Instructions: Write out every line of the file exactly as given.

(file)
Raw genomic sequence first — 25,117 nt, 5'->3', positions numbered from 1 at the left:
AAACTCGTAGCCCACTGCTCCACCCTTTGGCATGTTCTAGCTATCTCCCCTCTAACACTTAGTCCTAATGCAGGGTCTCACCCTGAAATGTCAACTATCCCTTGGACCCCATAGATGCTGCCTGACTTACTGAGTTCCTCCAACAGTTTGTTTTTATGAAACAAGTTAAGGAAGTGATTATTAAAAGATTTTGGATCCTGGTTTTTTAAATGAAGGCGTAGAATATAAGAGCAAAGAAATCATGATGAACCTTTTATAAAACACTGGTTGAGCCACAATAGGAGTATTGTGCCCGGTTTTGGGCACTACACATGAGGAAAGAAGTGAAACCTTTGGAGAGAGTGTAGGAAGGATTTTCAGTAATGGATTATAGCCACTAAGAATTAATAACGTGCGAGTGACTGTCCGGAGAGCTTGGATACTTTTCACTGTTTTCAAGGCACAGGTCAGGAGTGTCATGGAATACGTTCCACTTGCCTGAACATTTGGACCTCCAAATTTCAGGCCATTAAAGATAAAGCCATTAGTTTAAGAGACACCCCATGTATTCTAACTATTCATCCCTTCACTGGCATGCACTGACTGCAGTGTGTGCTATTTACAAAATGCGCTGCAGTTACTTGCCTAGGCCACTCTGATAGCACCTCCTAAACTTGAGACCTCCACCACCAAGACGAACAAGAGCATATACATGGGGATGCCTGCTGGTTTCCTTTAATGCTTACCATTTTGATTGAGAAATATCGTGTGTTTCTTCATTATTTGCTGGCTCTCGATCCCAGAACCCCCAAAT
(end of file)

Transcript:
Raw genomic sequence first — 25,117 nt, 5'->3', positions numbered from 1 at the left:
AAACTCGTAGCCCACTGCTCCACCCTTTGGCATGTTCTAGCTATCTCCCCTCTAACACTTAGTCCTAATGCAGGGTCTCACCCTGAAATGTCAACTATCCCTTGGACCCCATAGATGCTGCCTGACTTACTGAGTTCCTCCAACAGTTTGTTTTTATGAAACAAGTTAAGGAAGTGATTATTAAAAGATTTTGGATCCTGGTTTTTTAAATGAAGGCGTAGAATATAAGAGCAAAGAAATCATGATGAACCTTTTATAAAACACTGGTTGAGCCACAATAGGAGTATTGTGCCCGGTTTTGGGCACTACACATGAGGAAAGAAGTGAAACCTTTGGAGAGAGTGTAGGAAGGATTTTCAGTAATGGATTATAGCCACTAAGAATTAATAACGTGCGAGTGACTGTCCGGAGAGCTTGGATACTTTTCACTGTTTTCAAGGCACAGGTCAGGAGTGTCATGGAATACGTTCCACTTGCCTGAACATTTGGACCTCCAAATTTCAGGCCATTAAAGATAAAGCCATTAGTTTAAGAGACACCCCATGTATTCTAACTATTCATCCCTTCACTGGCATGCACTGACTGCAGTGTGTGCTATTTACAAAATGCGCTGCAGTTACTTGCCTAGGCCACTCTGATAGCACCTCCTAAACTTGAGACCTCCACCACCAAGACGAACAAGAGCATATACATGGGGATGCCTGCTGGTTTCCTTTAATGCTTACCATTTTGATTGAGAAATATCGTGTGTTTCTTCATTATTTGCTGGCTCTCGATCCCAGAACCCCCAAAT